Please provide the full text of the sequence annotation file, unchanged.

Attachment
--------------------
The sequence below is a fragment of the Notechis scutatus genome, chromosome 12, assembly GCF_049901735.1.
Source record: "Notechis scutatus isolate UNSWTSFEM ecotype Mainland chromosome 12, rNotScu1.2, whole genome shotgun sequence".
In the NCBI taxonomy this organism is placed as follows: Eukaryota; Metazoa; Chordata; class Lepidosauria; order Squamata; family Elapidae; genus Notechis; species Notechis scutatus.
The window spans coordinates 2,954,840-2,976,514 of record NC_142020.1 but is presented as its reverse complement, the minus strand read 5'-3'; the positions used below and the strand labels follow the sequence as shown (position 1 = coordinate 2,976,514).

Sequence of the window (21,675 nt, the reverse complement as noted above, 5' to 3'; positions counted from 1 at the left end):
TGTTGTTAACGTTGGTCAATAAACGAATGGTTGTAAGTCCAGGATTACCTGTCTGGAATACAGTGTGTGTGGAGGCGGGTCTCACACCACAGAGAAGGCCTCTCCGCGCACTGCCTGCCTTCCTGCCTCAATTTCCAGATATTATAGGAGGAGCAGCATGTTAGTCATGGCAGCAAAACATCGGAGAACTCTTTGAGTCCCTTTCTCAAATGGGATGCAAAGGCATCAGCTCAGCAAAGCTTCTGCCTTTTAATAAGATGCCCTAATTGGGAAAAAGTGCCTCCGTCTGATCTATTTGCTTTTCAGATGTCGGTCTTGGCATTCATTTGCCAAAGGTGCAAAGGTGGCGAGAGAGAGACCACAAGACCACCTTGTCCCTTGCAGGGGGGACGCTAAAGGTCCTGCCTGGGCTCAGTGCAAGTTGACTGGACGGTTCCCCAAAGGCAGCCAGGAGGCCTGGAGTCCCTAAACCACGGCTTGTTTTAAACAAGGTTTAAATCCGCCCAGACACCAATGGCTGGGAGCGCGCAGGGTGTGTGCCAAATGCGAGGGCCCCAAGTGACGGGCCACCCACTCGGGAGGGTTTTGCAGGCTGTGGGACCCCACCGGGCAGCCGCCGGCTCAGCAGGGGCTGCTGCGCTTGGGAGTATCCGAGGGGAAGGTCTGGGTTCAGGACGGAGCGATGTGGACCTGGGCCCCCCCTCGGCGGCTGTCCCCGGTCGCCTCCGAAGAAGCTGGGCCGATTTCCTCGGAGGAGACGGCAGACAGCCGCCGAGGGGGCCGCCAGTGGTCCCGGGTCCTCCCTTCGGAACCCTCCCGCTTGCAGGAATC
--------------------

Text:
The sequence below is a fragment of the Notechis scutatus genome, chromosome 12, assembly GCF_049901735.1.
Source record: "Notechis scutatus isolate UNSWTSFEM ecotype Mainland chromosome 12, rNotScu1.2, whole genome shotgun sequence".
In the NCBI taxonomy this organism is placed as follows: Eukaryota; Metazoa; Chordata; class Lepidosauria; order Squamata; family Elapidae; genus Notechis; species Notechis scutatus.
The window spans coordinates 2,954,840-2,976,514 of record NC_142020.1 but is presented as its reverse complement, the minus strand read 5'-3'; the positions used below and the strand labels follow the sequence as shown (position 1 = coordinate 2,976,514).

Sequence of the window (21,675 nt, the reverse complement as noted above, 5' to 3'; positions counted from 1 at the left end):
TGTTGTTAACGTTGGTCAATAAACGAATGGTTGTAAGTCCAGGATTACCTGTCTGGAATACAGTGTGTGTGGAGGCGGGTCTCACACCACAGAGAAGGCCTCTCCGCGCACTGCCTGCCTTCCTGCCTCAATTTCCAGATATTATAGGAGGAGCAGCATGTTAGTCATGGCAGCAAAACATCGGAGAACTCTTTGAGTCCCTTTCTCAAATGGGATGCAAAGGCATCAGCTCAGCAAAGCTTCTGCCTTTTAATAAGATGCCCTAATTGGGAAAAAGTGCCTCCGTCTGATCTATTTGCTTTTCAGATGTCGGTCTTGGCATTCATTTGCCAAAGGTGCAAAGGTGGCGAGAGAGAGACCACAAGACCACCTTGTCCCTTGCAGGGGGGACGCTAAAGGTCCTGCCTGGGCTCAGTGCAAGTTGACTGGACGGTTCCCCAAAGGCAGCCAGGAGGCCTGGAGTCCCTAAACCACGGCTTGTTTTAAACAAGGTTTAAATCCGCCCAGACACCAATGGCTGGGAGCGCGCAGGGTGTGTGCCAAATGCGAGGGCCCCAAGTGACGGGCCACCCACTCGGGAGGGTTTTGCAGGCTGTGGGACCCCACCGGGCAGCCGCCGGCTCAGCAGGGGCTGCTGCGCTTGGGAGTATCCGAGGGGAAGGTCTGGGTTCAGGACGGAGCGATGTGGACCTGGGCCCCCCCTCGGCGGCTGTCCCCGGTCGCCTCCGAAGAAGCTGGGCCGATTTCCTCGGAGGAGACGGCAGACAGCCGCCGAGGGGGCCGCCAGTGGTCCCGGGTCCTCCCTTCGGAACCCTCCCGCTTGCAGGAATC